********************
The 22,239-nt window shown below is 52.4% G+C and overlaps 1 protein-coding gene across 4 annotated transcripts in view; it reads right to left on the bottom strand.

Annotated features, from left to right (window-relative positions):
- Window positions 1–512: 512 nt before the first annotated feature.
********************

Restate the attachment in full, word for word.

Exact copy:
The 22,239-nt window shown below is 52.4% G+C and overlaps 1 protein-coding gene across 4 annotated transcripts in view; it reads right to left on the bottom strand.

Annotated features, from left to right (window-relative positions):
- Window positions 1–512: 512 nt before the first annotated feature.